Executives at the German subsidiary of Letsbuyit.com, the European online retailer, didn't think they were breaking the law. After all, they were only doing in Germany what they had long done in 13 other countries: combining the purchasing power of their customers to buy goods in bulk from suppliers, getting a nice discount. What on earth could be wrong with that?
Plenty, according to a district court in Hamburg. It ruled on Oct. 13 that the London-headquartered company had broken two of the many stringent laws that govern German retailers. First it had violated the 1933 discount act, which restricts the extent to which shops can cut prices. Then it had broken the 1909 unfair competition law by undercutting competitors. To add insult to injury, the judge complained that Letsbuyit had "exploited the thrill of gambling" because customers couldn't be certain just how cheaply they would get the goods when they ordered them (as with other "co-shopping" models, the price of Letsbuyit goods falls as more people order them).
Such rules may have made sense early in the last century, when choice was more limited and consumers less sophisticated. But in the age of e-commerce, online retailers argue, the laws are a bizarre anachronism that harm rather than help consumers. What's more, they could do untold damage to Germany's fledgling New Economy.
PARTY POOPERS. Germany's outdated retailing regulations are hardly limited to e-commerce. In the town of Suhl in September, the police arrested hairdresser Ilka Bruckner for refusing to pay a fine imposed after she was found guilty of cutting hair when her shop should have been closed. Then there was the latest Harry Potter launch. To hold midnight parties to kick off the German edition of the book, shops had to send personal invitations to likely customers: God forbid proprietors should stay open for business at that hour. So the launch parties weren't nearly as successful as similar fetes in Britain.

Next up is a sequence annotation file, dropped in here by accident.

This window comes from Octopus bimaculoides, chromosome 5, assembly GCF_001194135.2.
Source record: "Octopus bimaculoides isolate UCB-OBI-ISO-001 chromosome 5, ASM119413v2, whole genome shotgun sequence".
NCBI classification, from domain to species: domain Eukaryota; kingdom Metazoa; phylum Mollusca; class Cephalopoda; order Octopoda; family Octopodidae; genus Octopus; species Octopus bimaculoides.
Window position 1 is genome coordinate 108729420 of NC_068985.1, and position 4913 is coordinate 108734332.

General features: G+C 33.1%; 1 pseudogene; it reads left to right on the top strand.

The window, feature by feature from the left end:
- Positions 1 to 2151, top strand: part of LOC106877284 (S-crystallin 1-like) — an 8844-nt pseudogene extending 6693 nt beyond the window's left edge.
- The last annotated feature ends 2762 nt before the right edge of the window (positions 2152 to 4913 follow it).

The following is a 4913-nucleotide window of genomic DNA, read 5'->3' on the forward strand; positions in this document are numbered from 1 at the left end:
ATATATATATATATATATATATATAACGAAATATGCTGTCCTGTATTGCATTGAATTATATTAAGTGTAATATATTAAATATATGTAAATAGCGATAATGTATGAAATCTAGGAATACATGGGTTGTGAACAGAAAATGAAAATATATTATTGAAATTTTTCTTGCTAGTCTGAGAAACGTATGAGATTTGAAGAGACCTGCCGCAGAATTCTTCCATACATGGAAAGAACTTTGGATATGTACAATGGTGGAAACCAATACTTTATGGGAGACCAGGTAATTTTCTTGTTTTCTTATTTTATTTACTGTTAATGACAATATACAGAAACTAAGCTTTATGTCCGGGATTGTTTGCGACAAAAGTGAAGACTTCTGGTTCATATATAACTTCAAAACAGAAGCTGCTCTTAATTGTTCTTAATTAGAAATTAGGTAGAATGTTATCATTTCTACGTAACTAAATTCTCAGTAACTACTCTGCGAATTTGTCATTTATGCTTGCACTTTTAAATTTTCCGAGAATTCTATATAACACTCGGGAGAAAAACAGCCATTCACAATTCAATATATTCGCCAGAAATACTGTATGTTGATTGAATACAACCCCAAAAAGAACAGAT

But Letsbuyit raises new questions for Germany. Even before the guilty verdict came down, PrimusPowerShopping, an online co-shopping company controlled by the Metro supermarket giant, had suffered similar treatment. A Cologne court ruled that its discounts broke the 1909 act because they were "excessively appealing." In Germany, it is against the law to use sales methods that encourage customers to make "unplanned" purchases. Keep control at all times, ladies and gentlemen!
Help may be on the way. By the end of next year, a new European Union directive will allow e-commerce companies to operate anywhere in the EU according to the laws of the country where they are headquartered. German e-tailers that aren't allowed to sell discounted goods to Germans at home can simply relocate abroad and sell to Germans from there. "We could just move somewhere else in Europe and carry on as before," explains Romy Hochwold, Letsbuyit's in-house counsel in Germany. "Germany would lose jobs and taxes. But the customer wouldn't notice a thing."
Some companies--including Primus--say they won't pull up stakes. But they also say the restrictive laws are bound to slow development. Either way, the government could lose billions. Germans are expected to buy more than $60 billion in goods per year online by 2003, up from $4 billion in 1999. Killing this market, or sending those revenues to e-tailers across the border, would cost more than $9 billion in value-added taxes. Then there is the question of jobs: German e-tailers are expected to employ 10,000 people by 2003.
Economics Minister Werner Muller vows to get rid of the discount act. And the Justice Ministry says it will revise the unfair competition law if e-tailers come up with "sensible proposals." But changing the law will take time. And it will certainly meet stiff opposition. The Association for Combatting Unfair Competition, a lawyers' group that represents retailers and trade associations, says customers need certainty and prices they can be sure of. The campaign has broad support among small store owners, unions, and legislators.
Chancellor Gerhard Schroder says he wants to hasten the growth of the New Economy. But in the face of strong opposition, Schroder shows little enthusiasm for far-reaching changes to any of the shopping laws, whether for e-tailers or brick-and-mortar sites. The most that can be expected this year is a modest liberalization of the law, allowing shops to stay open until 10 p.m. on weekdays and 8 p.m. on Saturdays. (Most would remain firmly shuttered on Sundays.) But if he's serious about the New Economy and the jobs that Germany needs, Schroder should make shopping-law reform a priority. Rules from the Kaiser's age don't apply.